Book Review: Permanent Record – Writing a Compelling Blog

Snowden bookcover

This is the third article in my series for Toastmasters Leadership Development, Level 4, Write a Compelling Blog.​This article is also part of my book review series.

My book review for today is Permanent Record an autobiography of Edward Snowden. Snowden is the NSA contractor who revealed to the world that the NSA listens in on just about every electronic communication worldwide. When the eavesdropping was revealed, I was puzzled because I thought it was common knowledge that the NSA was listening in on everyone’s communications. I even remember seeing a documentary telling about an AT&T employee who discovered an extra cable coming out of a router and traced it to a secret NSA network operations center on the floor below.

I decided to read the book because this type of intrigue has always fascinated me. I’m also a computer geek and wanted to read about another computer geek. In some parts of the book, I was jealous of his computer expertise. In other parts of the book, his work seemed to be rather mundane.

The book starts with his earliest memories and was frankly, quite boring. I could only manage to read a couple of chapters a day. I wasn’t even sure I would be able to finish the book by the time it was due back at the library. Fortunately, the book picked up and got quite interesting from when he was recalling his time in Army boot-camp. The further I got, the more interesting the book got. By the time I was halfway through, I could barely put the book down

Parts of Permanent Record were a little technical but Snowden did an excellent job of explaining the technology without over-simplifying. I recently read an online book on a very technical computer subject I wanted to learn more about. The book was so over-simplified it was sickly. Snowden’s technical explanations were perfect. I already understood the technology he wrote about but didn’t find his explanations too simple. I think the non-technical person could easily understand his explanations, and a technical person won’t feel they are being talked down to.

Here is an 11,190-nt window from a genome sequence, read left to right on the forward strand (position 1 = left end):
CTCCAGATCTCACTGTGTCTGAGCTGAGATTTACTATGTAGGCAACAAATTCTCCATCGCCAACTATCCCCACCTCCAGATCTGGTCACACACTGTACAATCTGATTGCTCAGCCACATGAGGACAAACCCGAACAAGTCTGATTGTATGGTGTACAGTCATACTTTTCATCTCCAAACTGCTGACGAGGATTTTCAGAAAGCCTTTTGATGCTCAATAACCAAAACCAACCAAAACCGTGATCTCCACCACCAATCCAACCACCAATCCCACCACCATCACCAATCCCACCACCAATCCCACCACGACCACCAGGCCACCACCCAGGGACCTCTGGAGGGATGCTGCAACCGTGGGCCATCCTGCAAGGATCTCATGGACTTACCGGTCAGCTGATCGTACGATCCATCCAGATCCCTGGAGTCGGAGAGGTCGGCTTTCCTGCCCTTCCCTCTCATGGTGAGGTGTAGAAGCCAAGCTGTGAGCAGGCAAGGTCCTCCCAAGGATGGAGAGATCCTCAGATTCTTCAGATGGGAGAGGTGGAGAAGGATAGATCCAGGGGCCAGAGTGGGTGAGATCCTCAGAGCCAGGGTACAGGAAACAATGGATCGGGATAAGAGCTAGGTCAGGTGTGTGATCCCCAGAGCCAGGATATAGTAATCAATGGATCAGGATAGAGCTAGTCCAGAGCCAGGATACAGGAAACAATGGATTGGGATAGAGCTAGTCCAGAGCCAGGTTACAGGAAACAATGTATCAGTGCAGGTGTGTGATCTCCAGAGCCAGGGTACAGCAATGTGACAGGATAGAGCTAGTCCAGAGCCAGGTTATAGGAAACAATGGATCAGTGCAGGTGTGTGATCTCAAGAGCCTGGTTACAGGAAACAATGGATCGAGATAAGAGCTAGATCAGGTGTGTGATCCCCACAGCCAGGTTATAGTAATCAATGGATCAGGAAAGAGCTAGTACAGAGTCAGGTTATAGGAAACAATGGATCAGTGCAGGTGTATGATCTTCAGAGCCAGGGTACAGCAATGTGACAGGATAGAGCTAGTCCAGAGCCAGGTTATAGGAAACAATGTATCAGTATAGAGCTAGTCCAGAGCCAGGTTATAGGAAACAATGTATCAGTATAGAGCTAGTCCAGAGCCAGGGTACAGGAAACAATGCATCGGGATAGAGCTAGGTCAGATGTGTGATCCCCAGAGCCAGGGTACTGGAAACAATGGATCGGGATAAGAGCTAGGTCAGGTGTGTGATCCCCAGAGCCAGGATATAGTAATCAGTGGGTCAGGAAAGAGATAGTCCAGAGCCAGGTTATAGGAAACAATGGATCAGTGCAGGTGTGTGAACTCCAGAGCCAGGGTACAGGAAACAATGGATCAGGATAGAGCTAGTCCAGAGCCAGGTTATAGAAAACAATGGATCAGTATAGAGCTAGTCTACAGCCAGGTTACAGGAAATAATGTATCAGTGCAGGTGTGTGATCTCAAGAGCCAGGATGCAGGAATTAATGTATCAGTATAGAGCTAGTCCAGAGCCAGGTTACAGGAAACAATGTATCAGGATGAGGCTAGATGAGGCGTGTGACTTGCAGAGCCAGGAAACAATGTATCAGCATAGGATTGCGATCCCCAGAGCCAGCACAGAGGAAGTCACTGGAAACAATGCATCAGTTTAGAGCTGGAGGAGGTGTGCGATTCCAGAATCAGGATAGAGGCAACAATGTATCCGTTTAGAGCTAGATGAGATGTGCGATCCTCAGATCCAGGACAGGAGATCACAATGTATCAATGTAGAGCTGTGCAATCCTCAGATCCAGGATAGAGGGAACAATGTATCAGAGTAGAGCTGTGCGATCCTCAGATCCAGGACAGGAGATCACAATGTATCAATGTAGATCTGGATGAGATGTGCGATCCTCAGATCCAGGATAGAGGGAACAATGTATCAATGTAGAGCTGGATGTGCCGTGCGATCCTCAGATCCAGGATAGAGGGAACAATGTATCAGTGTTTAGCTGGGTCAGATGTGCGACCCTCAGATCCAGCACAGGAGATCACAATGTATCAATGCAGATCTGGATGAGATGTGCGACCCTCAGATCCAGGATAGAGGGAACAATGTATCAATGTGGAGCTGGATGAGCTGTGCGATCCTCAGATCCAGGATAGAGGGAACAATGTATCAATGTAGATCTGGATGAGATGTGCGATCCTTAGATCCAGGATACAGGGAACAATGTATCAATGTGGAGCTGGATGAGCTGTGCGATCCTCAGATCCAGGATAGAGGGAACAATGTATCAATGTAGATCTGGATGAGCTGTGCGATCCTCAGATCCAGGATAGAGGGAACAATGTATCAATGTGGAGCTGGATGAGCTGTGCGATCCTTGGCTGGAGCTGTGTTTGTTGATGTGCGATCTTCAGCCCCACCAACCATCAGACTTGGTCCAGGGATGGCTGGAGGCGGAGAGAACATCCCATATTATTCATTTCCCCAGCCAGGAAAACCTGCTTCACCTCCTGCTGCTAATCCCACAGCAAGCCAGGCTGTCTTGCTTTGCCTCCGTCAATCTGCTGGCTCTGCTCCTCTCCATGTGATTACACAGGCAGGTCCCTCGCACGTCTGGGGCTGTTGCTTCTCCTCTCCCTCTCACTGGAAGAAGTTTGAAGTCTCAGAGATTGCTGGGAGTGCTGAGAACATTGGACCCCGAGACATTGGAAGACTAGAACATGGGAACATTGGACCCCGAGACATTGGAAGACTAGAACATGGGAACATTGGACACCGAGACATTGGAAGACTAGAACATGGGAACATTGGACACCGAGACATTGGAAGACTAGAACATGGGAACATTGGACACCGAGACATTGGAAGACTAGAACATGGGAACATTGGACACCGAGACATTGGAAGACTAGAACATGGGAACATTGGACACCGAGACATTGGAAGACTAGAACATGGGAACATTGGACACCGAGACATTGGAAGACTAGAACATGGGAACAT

One of the other things that puzzled me when the news stories first came out was how can a meer contractor have so much access to very sensitive information? Well, Snowden gained his security clearances as an employee of the CIA. He was a contractor because he could make much more money as a contractor than a government employee.

I remember watching the movie about Snowden. I don’t remember much about the earlier parts of the movie, but I do remember the later parts. The book seems to follow very closely from the time he decided to reveal the eavesdropping to the world.

I guess you can call Snowden a whistleblower. He definitely calls himself a whistleblower. He even cited an event from early American Naval history, when whistleblowers were protected by law. Even though the book predates current events, it gave me a different perspective about the Trump/Ukraine whistleblower.

By the time I finished the book, I realized the extent of the government’s eavesdropping is much more extensive than I realized. The title of the book, Permanent Record, is from his revelation that the government wants not only to listen in on every communication, but it also wants to keep a record of every communication. Forever. I won’t go into all of that, I’ll let you read for yourself. One thing I will comment on. Near the end of the book, Snowden said something quite disturbing but not surprising. The government knows I have read the book. He was talking about people who bought the book with their credit cards, but that would apply to people like me who checked the book out from a library.

Overall, I give the book a thumbs up. A fascinating read. The book will delight technogeeks and conspiracy theorists.

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